Now that the government shut-down and debt ceiling crisis has – for the time being – passed, a call for leadership is all the rage, and to some extent it has been for years now. For many, asking for leadership is code for, “we need someone to push through MY/OUR plan.” There are some more sensible calls that ask for leadership in the sense of seeking wisdom and common ground.
The heart of our country’s division right now has to do with a disparity of groups who differ on very fundamental issues. This is born out when politicians and others say, “The real question is,” or “the real problem is…” Beware of those phrases! There is a deep divide in our country, says every pundit.
What really is leadership? It involves two main components. First, knowing what need to be done. And second, helping those involved get it done. In case the second part is not working, refer back to the first part. Leadership is a behavior; leader is a designation. Leaders do not always lead. Next, leadership can ONLY succeed when there is some agreement, which is based on consensus, which is based on compromise. Consensus comes when people talk and give in. Now, there are principles that some people believe should not be compromised. And thus, in getting to some YES, the devil is in the details.
In standard decision making process, after the nature of the problem is agreed on, we next look for ideas toward solutions. While I am confident that none of us are really ready to agree on the exact problem, which is certainly part of the problem, there is no shortage of ideas and proposals toward a solution. From a view above, we may survey the factions.
First is the Tea Party, whose membership is at least coalesced enough to agree that they dislike government and taxes. I believe they have rallied around only one vague cause of anger, and when the rubber meets the road, it is not really at government or taxes, but their leaders have inflamed them on these issues through rightist media and capitalizing on actual or rumored bad experiences with government. What I mean is this group stands on weak ground. Their leadership has recently been the shrillest, and they have finally played their weak hand and lost. Not Dick Armey, Newt Gingrich, Sarah Palin, Michelle Bachmann or even Ted Cruz has shown they can forge a lasting bloc. But they have certainly gotten the attention of the world with this latest tantrum. It looks like a portion of their ranks are justifiably disgusted; those who signed up on a trial basis are looking elsewhere. For many, only the anger remains, and others hold on to both anger and ideology.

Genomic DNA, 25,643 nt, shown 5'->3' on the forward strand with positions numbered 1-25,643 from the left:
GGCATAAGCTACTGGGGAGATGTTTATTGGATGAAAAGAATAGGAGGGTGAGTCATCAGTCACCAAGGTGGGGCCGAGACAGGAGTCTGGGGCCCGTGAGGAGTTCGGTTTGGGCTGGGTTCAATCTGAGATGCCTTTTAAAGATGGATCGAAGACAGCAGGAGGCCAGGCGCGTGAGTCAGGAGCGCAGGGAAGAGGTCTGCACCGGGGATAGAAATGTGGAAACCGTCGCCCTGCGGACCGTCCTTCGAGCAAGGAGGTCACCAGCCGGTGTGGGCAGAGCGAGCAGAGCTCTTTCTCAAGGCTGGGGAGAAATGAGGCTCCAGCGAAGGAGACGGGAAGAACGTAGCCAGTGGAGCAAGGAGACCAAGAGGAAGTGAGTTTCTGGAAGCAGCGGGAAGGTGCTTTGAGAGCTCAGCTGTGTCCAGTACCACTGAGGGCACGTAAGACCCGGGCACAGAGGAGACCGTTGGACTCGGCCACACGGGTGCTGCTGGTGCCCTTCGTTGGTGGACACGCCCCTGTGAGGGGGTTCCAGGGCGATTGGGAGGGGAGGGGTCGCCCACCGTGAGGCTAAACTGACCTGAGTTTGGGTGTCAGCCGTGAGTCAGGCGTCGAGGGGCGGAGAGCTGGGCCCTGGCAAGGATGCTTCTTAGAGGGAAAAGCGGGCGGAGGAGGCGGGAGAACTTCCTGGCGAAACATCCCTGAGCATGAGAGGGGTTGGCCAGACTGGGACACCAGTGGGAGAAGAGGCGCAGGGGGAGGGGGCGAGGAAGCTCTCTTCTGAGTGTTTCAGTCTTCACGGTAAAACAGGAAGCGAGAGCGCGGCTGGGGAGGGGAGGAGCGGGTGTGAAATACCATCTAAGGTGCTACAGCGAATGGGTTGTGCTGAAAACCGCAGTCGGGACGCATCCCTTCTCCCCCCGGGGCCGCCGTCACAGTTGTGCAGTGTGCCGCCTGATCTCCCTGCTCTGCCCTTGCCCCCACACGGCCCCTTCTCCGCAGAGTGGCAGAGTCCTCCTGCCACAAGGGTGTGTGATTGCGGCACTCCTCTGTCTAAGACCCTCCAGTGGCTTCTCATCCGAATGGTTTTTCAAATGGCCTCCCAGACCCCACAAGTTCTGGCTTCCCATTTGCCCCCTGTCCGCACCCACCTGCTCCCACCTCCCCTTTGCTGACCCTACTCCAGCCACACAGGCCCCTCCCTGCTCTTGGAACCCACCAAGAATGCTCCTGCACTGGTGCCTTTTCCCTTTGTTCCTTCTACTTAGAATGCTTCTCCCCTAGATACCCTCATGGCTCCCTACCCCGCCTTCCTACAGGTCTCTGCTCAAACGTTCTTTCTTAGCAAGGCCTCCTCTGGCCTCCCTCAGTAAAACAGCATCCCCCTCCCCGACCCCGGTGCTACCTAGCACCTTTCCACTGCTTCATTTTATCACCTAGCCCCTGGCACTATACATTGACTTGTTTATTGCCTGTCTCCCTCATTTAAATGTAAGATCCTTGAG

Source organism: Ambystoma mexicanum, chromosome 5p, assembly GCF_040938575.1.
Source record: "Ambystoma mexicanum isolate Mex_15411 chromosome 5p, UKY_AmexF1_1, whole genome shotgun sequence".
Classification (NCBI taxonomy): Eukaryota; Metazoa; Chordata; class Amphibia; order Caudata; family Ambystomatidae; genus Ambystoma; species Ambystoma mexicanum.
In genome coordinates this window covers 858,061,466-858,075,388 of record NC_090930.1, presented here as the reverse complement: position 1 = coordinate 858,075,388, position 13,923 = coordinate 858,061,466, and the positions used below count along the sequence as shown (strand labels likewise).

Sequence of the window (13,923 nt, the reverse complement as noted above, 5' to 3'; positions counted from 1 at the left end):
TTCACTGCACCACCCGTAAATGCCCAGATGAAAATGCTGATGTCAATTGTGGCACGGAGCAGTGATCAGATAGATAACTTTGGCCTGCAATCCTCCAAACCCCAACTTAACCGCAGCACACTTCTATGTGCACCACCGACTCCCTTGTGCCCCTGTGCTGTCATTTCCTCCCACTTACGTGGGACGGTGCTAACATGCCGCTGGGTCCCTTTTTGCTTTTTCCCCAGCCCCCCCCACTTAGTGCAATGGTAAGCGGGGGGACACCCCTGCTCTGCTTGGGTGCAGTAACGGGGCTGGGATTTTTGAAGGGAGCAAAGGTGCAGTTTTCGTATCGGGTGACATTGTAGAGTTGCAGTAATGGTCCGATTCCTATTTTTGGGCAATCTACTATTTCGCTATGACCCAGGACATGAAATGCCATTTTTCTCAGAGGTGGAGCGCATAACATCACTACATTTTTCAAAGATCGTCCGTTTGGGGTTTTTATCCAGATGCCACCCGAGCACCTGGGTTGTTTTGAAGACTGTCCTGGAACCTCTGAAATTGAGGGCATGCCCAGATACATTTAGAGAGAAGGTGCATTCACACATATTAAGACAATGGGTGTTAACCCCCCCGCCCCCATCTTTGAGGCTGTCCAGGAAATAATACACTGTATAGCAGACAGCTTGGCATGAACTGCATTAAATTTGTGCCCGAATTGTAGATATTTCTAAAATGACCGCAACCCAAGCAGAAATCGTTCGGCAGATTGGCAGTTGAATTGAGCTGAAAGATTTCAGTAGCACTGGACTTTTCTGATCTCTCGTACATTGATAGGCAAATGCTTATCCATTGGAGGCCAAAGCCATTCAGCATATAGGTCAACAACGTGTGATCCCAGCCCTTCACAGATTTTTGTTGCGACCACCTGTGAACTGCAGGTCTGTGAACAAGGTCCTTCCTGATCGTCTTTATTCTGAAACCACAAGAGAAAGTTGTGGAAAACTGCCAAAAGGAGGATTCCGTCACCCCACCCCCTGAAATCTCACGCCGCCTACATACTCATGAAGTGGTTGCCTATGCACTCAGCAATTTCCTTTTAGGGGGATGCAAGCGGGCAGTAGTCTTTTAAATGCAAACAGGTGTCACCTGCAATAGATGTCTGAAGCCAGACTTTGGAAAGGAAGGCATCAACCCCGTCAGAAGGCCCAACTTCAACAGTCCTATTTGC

There are moderates on both sides of the isle. Here I characterize moderates not as wishy-washy, or absolute split-the-difference people, but those who see compromise and shared leadership as principles just as important as their political points of view. And those priorities are shared by the left and right. Those on the right tend to be pro-business, skeptical of government and regulation. The left has more faith in government and what it implies.
The farther left group has definite ideas about how government can right social wrongs, and positively intervene in the market. Its membership has shrunk in terms of numbers and influence. But a believing core is still very real, and they turn out in national elections.
Now, what about our two leaders at the present forefront of government? I believe Speaker Boehner has worked hardest to preserve his job, but when the fate of the global economy was at stake, he gave in and did what was best for the country. On the political spectrum, he lies midway between a sensible moderate on the right and the Tea Party. His job requires that he represent both his district and the entire House. His party should come third. I would say this if the Speaker were a Democrat, too. According to the principles I outlined above, Speaker Boehner has not succeeded at leadership.
At various times, a portion of any of these groups can be inspired to leave on group and join another. Talking points, a strategy to coalesce ideas in public, are designed to nab the unconvinced. Furthermore, when given the chance, we tend to predict what we wish for. We do this partly out of human nature, and partly to sway our listeners. Any speaker must admit to this, me included.
True leadership looks for common ground, like a Venn diagram. True leadership requires an awareness of the big picture, and bases decisions within the existing facts and genuinely good values. I believe that is where President Obama has stood throughout this process. The problems have come when people want to see a reality or attack a problem that does not exist.
If we are to have any hope and faith for the future of our country, and its role as global leader, we must put the big things above the small. “Fed up” is not a leadership or governing strategy, it is a symptom. “No compromise” is likewise a symptom and does not belong in legislating. In the past, a common vehicle to rally change is to use inflammatory and extremist language, applying it to more mainstream causes. This well-intentioned strategy tacitly encourages extremism and gridlock. It is not time for a revolution, but it is time for the entire populace to wake up, listen and be heard. If the rest of us don’t wake up, the crazies will fill the void. And that is what just happened.